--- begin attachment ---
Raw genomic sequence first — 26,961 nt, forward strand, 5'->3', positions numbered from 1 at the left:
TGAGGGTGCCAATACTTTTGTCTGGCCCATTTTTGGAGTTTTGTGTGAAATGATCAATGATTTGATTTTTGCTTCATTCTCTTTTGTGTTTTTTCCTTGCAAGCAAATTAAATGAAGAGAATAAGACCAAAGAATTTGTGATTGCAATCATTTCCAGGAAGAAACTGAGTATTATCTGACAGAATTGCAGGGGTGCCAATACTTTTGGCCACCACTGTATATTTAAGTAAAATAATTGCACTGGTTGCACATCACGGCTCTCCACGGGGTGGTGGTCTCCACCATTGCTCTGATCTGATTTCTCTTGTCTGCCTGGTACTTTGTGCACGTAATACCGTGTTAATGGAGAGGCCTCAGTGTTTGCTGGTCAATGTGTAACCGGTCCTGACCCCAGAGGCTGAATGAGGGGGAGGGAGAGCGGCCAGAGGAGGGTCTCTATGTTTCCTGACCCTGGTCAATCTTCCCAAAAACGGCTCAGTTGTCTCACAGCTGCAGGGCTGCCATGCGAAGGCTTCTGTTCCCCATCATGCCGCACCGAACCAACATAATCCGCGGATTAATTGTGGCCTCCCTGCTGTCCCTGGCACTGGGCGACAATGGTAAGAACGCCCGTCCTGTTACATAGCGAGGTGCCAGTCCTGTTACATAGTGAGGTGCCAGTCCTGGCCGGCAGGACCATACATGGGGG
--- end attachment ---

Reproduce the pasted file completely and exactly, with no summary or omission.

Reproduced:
Raw genomic sequence first — 26,961 nt, forward strand, 5'->3', positions numbered from 1 at the left:
TGAGGGTGCCAATACTTTTGTCTGGCCCATTTTTGGAGTTTTGTGTGAAATGATCAATGATTTGATTTTTGCTTCATTCTCTTTTGTGTTTTTTCCTTGCAAGCAAATTAAATGAAGAGAATAAGACCAAAGAATTTGTGATTGCAATCATTTCCAGGAAGAAACTGAGTATTATCTGACAGAATTGCAGGGGTGCCAATACTTTTGGCCACCACTGTATATTTAAGTAAAATAATTGCACTGGTTGCACATCACGGCTCTCCACGGGGTGGTGGTCTCCACCATTGCTCTGATCTGATTTCTCTTGTCTGCCTGGTACTTTGTGCACGTAATACCGTGTTAATGGAGAGGCCTCAGTGTTTGCTGGTCAATGTGTAACCGGTCCTGACCCCAGAGGCTGAATGAGGGGGAGGGAGAGCGGCCAGAGGAGGGTCTCTATGTTTCCTGACCCTGGTCAATCTTCCCAAAAACGGCTCAGTTGTCTCACAGCTGCAGGGCTGCCATGCGAAGGCTTCTGTTCCCCATCATGCCGCACCGAACCAACATAATCCGCGGATTAATTGTGGCCTCCCTGCTGTCCCTGGCACTGGGCGACAATGGTAAGAACGCCCGTCCTGTTACATAGCGAGGTGCCAGTCCTGTTACATAGTGAGGTGCCAGTCCTGGCCGGCAGGACCATACATGGGGG